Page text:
# Introduction

The first step in solving problems in public health and making evidence-based decisions is to collect accurate data and to describe, summarize, and present it in such a way that it can be used to address problems. Information consists of __ data elements__ or

__which represent the variables of interest. When dealing with public health problems the__

*data points*__are most often individual people, although if we were studying differences in medical practice across the US, the subjects, or units of measurement, might be hospitals. A__

*units of measurement*__consists of all subjects of interest, in contrast to a__

*population*__, which is a subset of the population of interest. It is generally not possible to gather information on all members of a population of interest. Instead, we select a sample from the population of interest, and generalizations about the population are based on the assumption that the sample is representative of the population from which it was drawn.__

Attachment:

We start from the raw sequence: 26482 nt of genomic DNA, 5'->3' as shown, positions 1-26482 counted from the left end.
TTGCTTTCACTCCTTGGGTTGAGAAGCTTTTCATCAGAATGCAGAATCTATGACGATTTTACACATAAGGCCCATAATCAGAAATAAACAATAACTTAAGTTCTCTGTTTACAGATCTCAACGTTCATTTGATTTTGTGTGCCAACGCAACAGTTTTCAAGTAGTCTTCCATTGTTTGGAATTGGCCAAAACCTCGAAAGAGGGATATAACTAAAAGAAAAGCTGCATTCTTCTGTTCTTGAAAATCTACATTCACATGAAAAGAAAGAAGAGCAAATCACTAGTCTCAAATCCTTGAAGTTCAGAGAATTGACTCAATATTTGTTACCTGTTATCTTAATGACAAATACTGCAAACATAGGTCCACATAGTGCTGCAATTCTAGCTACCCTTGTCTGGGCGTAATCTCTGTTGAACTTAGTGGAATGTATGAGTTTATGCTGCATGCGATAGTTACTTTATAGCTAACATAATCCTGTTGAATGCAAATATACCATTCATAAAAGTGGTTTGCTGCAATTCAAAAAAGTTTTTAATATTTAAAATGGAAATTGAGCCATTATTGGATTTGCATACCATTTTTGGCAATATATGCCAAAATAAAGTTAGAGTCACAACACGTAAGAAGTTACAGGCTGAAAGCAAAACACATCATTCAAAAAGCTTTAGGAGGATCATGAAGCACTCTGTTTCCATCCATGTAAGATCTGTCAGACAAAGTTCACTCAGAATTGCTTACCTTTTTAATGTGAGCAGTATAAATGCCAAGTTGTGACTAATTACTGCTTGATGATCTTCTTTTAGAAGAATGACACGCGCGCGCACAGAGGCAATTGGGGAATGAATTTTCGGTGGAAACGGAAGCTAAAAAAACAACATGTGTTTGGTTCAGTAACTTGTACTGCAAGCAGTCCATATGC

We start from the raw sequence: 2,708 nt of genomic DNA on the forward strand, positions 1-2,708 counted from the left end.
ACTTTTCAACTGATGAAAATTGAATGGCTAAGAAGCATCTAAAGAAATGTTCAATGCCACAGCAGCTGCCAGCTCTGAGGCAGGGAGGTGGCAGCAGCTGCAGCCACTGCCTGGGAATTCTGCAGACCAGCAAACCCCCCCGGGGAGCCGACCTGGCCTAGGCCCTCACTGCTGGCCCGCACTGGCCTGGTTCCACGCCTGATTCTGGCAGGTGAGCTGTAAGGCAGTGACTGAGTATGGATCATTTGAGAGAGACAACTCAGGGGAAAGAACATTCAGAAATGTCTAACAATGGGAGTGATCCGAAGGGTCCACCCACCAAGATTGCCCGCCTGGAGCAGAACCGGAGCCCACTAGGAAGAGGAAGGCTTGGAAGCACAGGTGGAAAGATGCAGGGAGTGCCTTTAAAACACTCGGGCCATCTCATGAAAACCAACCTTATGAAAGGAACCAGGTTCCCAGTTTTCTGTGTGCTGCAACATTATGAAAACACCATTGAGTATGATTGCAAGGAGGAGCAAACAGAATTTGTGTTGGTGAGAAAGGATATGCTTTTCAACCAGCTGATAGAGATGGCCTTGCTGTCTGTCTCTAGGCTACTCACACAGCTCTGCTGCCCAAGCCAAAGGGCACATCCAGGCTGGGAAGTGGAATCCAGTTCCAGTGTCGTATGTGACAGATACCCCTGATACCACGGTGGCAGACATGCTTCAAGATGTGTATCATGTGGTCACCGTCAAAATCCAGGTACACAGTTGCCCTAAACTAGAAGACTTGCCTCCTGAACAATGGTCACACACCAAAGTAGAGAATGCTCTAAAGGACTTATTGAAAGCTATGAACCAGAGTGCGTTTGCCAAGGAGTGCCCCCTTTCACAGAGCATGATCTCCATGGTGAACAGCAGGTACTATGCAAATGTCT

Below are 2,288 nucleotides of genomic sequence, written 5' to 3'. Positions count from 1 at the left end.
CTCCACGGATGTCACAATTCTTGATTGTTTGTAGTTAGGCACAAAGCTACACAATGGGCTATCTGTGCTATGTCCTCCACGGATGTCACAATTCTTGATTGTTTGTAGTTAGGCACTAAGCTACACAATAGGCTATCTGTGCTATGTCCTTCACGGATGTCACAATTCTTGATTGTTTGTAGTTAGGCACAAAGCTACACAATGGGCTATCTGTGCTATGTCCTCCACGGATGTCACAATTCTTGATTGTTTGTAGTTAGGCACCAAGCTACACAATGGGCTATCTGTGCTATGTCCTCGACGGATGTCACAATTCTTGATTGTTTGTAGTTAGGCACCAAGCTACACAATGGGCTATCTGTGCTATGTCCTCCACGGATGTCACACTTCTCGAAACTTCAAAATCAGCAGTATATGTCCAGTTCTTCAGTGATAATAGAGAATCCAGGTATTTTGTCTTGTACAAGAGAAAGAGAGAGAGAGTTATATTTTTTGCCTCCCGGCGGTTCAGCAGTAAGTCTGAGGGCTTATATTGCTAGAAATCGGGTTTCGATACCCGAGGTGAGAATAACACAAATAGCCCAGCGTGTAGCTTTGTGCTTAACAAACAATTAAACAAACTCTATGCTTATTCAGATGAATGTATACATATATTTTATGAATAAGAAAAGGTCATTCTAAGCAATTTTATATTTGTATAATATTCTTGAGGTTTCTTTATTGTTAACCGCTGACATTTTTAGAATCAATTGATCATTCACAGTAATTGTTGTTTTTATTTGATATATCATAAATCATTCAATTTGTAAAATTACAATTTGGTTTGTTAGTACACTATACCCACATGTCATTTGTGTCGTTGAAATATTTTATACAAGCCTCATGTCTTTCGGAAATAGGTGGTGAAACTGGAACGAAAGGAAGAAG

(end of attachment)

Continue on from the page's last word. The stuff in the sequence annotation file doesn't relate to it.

*sample*

# Learning Objectives

*After completing this module, the student will be able to:*

- Distinguish among dichotomous, ordinal, categorical, and continuous variables.
- Identify appropriate numerical and graphical summaries for each variable type.
- Compute a mean, median, standard deviation, quartiles, and range for a continuous variable.
- Construct a frequency distribution table for dichotomous, categorical, and ordinal variables.
- Give an example of when the mean is a better measure of central tendency (location) than the median.
- Interpret the standard deviation of a continuous variable.
- Generate and interpret a box plot for a continuous variable.
- Generate and interpret side-by-side box plots.
- Differentiate between a histogram and a bar chart.